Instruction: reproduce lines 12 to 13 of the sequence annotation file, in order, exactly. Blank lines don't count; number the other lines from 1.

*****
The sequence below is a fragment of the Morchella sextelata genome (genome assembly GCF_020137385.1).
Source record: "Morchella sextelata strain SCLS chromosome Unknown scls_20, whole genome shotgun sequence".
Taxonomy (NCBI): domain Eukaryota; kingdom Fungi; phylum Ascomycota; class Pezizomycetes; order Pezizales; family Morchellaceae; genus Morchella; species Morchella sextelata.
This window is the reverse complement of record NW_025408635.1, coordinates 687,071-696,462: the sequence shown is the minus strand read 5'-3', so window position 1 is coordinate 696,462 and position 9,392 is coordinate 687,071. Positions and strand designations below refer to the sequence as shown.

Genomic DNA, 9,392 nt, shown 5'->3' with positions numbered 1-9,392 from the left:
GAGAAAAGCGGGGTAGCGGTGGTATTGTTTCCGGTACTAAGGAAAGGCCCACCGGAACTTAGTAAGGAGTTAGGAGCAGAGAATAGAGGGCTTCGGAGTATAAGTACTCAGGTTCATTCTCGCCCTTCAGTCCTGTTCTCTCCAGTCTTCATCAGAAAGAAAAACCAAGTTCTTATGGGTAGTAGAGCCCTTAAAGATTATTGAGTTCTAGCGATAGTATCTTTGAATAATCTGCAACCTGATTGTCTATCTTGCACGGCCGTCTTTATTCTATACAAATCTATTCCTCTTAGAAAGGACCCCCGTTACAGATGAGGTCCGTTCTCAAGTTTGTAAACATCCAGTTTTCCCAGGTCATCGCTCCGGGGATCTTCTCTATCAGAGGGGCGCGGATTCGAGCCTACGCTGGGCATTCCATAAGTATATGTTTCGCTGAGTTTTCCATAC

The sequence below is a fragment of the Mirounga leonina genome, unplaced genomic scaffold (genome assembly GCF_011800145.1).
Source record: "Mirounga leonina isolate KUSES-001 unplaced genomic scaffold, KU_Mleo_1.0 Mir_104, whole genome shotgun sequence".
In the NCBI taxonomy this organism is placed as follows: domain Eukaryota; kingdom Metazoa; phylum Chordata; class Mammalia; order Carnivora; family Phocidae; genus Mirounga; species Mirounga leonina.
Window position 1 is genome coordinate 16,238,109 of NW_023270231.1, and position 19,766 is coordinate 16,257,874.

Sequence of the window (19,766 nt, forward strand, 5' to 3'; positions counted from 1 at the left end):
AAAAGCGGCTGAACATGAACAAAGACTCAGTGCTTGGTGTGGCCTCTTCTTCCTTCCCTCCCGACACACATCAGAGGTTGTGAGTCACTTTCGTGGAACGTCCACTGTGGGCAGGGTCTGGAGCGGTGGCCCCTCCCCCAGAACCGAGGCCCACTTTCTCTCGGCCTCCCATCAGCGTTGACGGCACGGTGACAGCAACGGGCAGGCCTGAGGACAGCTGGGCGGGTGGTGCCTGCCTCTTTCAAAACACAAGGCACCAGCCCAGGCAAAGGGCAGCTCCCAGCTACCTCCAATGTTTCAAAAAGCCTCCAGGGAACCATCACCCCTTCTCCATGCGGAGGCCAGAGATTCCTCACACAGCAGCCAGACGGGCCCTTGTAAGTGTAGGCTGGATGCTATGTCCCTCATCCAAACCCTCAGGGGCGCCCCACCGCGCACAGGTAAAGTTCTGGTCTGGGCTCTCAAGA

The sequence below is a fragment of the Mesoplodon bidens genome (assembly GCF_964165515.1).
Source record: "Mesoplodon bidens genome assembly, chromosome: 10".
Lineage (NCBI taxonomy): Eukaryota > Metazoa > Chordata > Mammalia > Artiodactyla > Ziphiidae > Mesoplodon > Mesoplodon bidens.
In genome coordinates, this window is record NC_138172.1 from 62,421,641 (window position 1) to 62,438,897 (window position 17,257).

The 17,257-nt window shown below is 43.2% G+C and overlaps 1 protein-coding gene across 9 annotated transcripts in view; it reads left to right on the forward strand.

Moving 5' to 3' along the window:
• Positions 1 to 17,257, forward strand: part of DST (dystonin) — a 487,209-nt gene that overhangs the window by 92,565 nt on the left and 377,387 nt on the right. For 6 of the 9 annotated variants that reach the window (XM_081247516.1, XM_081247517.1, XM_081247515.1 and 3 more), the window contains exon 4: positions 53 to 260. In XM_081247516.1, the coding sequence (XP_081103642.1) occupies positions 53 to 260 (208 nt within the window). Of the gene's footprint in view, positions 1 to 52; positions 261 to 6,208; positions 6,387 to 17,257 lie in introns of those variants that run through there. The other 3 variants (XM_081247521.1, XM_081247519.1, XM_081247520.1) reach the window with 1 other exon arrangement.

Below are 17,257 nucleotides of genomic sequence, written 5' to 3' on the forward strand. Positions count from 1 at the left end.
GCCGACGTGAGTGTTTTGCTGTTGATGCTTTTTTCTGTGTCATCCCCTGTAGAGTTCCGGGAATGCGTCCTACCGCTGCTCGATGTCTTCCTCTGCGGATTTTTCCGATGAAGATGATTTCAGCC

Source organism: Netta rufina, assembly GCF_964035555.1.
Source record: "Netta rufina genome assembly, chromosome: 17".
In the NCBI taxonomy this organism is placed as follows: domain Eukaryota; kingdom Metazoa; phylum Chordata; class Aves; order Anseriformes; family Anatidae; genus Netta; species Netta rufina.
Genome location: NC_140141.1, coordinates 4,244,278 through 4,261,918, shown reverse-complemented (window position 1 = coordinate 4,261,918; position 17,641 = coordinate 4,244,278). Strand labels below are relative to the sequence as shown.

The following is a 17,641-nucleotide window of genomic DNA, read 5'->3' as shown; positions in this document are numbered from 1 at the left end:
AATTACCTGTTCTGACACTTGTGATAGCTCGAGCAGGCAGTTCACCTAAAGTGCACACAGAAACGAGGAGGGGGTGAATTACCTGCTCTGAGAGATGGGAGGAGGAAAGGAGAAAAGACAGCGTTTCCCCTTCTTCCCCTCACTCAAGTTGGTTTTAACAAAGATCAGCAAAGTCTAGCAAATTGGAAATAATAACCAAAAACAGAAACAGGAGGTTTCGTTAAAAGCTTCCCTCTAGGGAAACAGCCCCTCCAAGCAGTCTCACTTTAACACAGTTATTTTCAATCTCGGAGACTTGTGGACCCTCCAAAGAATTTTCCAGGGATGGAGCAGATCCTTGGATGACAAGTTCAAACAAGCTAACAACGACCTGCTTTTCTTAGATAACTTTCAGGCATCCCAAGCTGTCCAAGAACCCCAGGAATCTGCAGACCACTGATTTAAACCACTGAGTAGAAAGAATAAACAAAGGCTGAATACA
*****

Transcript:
AAAAGCGGCTGAACATGAACAAAGACTCAGTGCTTGGTGTGGCCTCTTCTTCCTTCCCTCCCGACACACATCAGAGGTTGTGAGTCACTTTCGTGGAACGTCCACTGTGGGCAGGGTCTGGAGCGGTGGCCCCTCCCCCAGAACCGAGGCCCACTTTCTCTCGGCCTCCCATCAGCGTTGACGGCACGGTGACAGCAACGGGCAGGCCTGAGGACAGCTGGGCGGGTGGTGCCTGCCTCTTTCAAAACACAAGGCACCAGCCCAGGCAAAGGGCAGCTCCCAGCTACCTCCAATGTTTCAAAAAGCCTCCAGGGAACCATCACCCCTTCTCCATGCGGAGGCCAGAGATTCCTCACACAGCAGCCAGACGGGCCCTTGTAAGTGTAGGCTGGATGCTATGTCCCTCATCCAAACCCTCAGGGGCGCCCCACCGCGCACAGGTAAAGTTCTGGTCTGGGCTCTCAAGA

The sequence below is a fragment of the Mesoplodon bidens genome (assembly GCF_964165515.1).